3 Grudem says, “That the word hapaxcan be used to describe a one-time, never to be repeated event is clear, for example, from its use in Hebrews 9:26–28” (“Perseverance of the Saints,” 138).
4 Compton, “Persevering and Falling Away,” 148. Compton has overstated his case by saying that there is no indication that 10:26 refers to regeneration. The result of sinning willfully in 10:26 is the judgment mentioned in 10:27–29. In 10:30 the author of Hebrews says of this judgment, “The Lord shall judge His people.” The phrase “His people” is an obvious reference to truly regenerate people. Therefore, 10:26 likely refers to truly saved people.
5 Grudem, “Perseverance of the Saints,” 141.
6 Compton, “Persevering and Falling Away,” 147–148. The word “once” is used in Hebrews 9:7 to refer to a once each year event, so the conclusion that it does not necessitate a once for all event is accurate.
7 Grudem, “Perseverance of the Saints,” 141.
8 The evidence from the context is discussed later in this article. Therefore, a decision concerning the best interpretation here is delayed until then.
9 See Grudem, “Perseverance of Saints,” 145. Grudem offers Matthew 27:34 as an example of this meaning. It says of Jesus on the cross, “When he had tasted thereof, he would not drink it.” Grudem also says this meaning is true when “tasted” is used in a figurative sense. He cites Josephus (The Jewish War 2.158) as an example. Josephus says of the Essenes, “[T]hey irresistibly attract all who have once tasted their philosophy.”
10 Compton, “Persevering and Falling Away,” 149. Compton also says, “While χρηστός [goodness] in 1 Peter 2:3 does appear to refer to the saving goodness of God, that does not prove that γεύομαι [taste] carries this sense. This meaning of 1 Peter 2:3 is based on the meaning of χρηστός, not γεύομαι.”
11 Grudem, “Perseverance of Saints,” 146.
12 Compton, “Persevering and Falling Away,” 151.
13 In addition, Hebrews 12:8 speaks of true believers “partaking” in the discipline of the Lord. Those who do not partake in this discipline are not God’s children. The author of Hebrews seems to use the word “partake” with reference to truly saved people.
14 No one would say that this is the natural or likely interpretation of the text. However, it is argued that it is at least possible that the phrase refers to the unsaved. Compton admits, “This is perhaps the most difficult statement in vv. 4–5 to counter” (“Persevering and Falling Away,” 151).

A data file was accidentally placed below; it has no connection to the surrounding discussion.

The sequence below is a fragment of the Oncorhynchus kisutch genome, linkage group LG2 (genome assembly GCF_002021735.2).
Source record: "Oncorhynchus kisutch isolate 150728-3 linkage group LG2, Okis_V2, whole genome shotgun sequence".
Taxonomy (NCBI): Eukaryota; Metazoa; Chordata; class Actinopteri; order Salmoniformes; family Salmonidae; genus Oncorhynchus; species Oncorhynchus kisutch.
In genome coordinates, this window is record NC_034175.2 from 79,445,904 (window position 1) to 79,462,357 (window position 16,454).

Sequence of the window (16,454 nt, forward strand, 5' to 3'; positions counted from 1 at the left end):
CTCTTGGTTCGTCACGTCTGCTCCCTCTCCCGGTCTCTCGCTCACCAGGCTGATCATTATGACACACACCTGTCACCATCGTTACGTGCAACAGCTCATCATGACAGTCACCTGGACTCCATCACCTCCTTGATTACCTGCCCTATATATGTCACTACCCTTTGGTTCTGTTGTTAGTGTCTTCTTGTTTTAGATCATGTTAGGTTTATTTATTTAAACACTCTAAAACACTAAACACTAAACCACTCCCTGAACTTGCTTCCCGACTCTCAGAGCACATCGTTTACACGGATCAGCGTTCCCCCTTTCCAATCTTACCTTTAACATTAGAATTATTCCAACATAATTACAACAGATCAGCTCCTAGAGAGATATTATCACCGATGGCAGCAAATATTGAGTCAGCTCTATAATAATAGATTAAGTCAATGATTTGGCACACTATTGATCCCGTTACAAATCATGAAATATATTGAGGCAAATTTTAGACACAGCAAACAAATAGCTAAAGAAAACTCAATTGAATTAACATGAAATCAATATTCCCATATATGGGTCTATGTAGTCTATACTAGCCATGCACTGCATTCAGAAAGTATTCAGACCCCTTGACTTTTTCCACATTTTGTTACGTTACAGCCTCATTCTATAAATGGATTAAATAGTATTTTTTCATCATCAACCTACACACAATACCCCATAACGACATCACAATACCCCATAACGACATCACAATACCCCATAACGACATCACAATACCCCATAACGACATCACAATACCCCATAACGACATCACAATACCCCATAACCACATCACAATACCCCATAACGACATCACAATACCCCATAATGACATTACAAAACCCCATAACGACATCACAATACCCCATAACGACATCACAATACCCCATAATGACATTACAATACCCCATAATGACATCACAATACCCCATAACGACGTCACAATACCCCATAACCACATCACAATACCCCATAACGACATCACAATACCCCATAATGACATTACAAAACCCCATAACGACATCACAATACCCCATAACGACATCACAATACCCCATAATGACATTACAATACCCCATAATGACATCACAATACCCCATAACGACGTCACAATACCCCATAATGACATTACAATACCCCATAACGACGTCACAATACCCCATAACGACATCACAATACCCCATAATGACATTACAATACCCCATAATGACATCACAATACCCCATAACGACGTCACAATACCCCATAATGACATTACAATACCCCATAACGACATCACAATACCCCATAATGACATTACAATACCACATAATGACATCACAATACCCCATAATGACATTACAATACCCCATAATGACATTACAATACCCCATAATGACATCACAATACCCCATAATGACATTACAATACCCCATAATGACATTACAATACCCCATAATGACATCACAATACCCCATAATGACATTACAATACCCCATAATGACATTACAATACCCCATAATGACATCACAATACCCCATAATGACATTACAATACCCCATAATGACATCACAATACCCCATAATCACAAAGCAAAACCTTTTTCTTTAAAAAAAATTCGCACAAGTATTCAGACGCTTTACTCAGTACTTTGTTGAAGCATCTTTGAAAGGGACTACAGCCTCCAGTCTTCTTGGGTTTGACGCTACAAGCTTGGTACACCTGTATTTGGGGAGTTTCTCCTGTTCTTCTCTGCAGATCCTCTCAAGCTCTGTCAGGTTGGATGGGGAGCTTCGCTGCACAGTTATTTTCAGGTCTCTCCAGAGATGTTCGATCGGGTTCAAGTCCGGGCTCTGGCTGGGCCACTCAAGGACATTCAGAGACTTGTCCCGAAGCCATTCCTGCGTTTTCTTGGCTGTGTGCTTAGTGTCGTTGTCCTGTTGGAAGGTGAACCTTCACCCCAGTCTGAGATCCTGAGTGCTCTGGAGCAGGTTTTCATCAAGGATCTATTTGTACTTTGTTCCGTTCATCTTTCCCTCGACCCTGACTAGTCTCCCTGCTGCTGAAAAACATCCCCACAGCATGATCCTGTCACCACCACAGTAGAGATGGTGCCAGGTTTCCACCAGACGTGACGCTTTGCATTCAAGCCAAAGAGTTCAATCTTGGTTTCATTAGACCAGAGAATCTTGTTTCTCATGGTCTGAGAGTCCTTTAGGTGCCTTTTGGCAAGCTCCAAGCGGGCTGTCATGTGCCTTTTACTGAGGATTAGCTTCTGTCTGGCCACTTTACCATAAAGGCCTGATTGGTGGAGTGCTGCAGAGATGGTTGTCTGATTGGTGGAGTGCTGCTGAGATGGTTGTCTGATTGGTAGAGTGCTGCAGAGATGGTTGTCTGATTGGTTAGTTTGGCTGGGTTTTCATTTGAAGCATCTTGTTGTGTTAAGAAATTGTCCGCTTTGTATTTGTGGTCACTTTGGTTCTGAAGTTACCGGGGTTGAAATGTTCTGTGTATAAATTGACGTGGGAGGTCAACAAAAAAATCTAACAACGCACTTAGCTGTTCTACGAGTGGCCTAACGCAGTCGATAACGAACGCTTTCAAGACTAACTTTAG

15 Compton, “Persevering and Falling Away,” 152. This is very unlikely since the phrase “partakers of the heavenly calling” is parallel to the phrase “holy brethren.” “Holy brethren” is definitely a reference to saved people.
16 Compton identifies these non-salvific ministries of the Holy Spirit either as experiencing the general convicting ministry of the Spirit, or as witnessing the use of spiritual gifts, or as benefiting from someone else’s use of the gifts of the Spirit (i.e., being healed, etc.) (“Persevering and Falling Away,” 152). Grudem goes a step further in identifying these non-salvific ministries of the Holy Spirit when he says, “The phrase may mean simply that these people had come into the church and there had experienced some of the benefits of the Holy Spirit in answers to prayer or even in using some spiritual gifts. All that we can say with confidence is that they were partakers of some of the benefits that the Holy Spirit gives” (emphasis his] (“Perseverance of the Saints,” 148). Grudem mistakenly identifies answers to prayer and spiritual gifts as non-salvific ministries of the Spirit. 1 Corinthians 12 teaches that the Spirit gives gifts to those who are baptized into the body of Christ (i.e. truly regenerate). Rather than argue for Hebrews 6:4 referring to unsaved people as Grudem wishes, he has argued for truly regenerate people in 6:4.
17 Compton’s attempt to identify the “calling” in Hebrews 3:1 as a general call for all men is troublesome. “Calling” in 3:1 is synonymous with the phrase “holy brethren.” It is very difficult to attribute the phrase “holy brethren” to all mankind. It is almost certainly a reference to truly saved people.
18 .Compton does an excellent job substantiating this thought (“Persevering and Falling Away,” 152–154).
Dr. Andrew Hudson is Professor of New Testament at Maranatha Baptist Seminary. He attended Wayne State University, Detroit, Michigan and Fort Wayne Bible College, Ft. Wayne, Indiana and holds the BA from Pillsbury Baptist Bible College and MDiv, ThM and PhD from Central Baptist Theological Seminary, Minneapolis, Minnesota.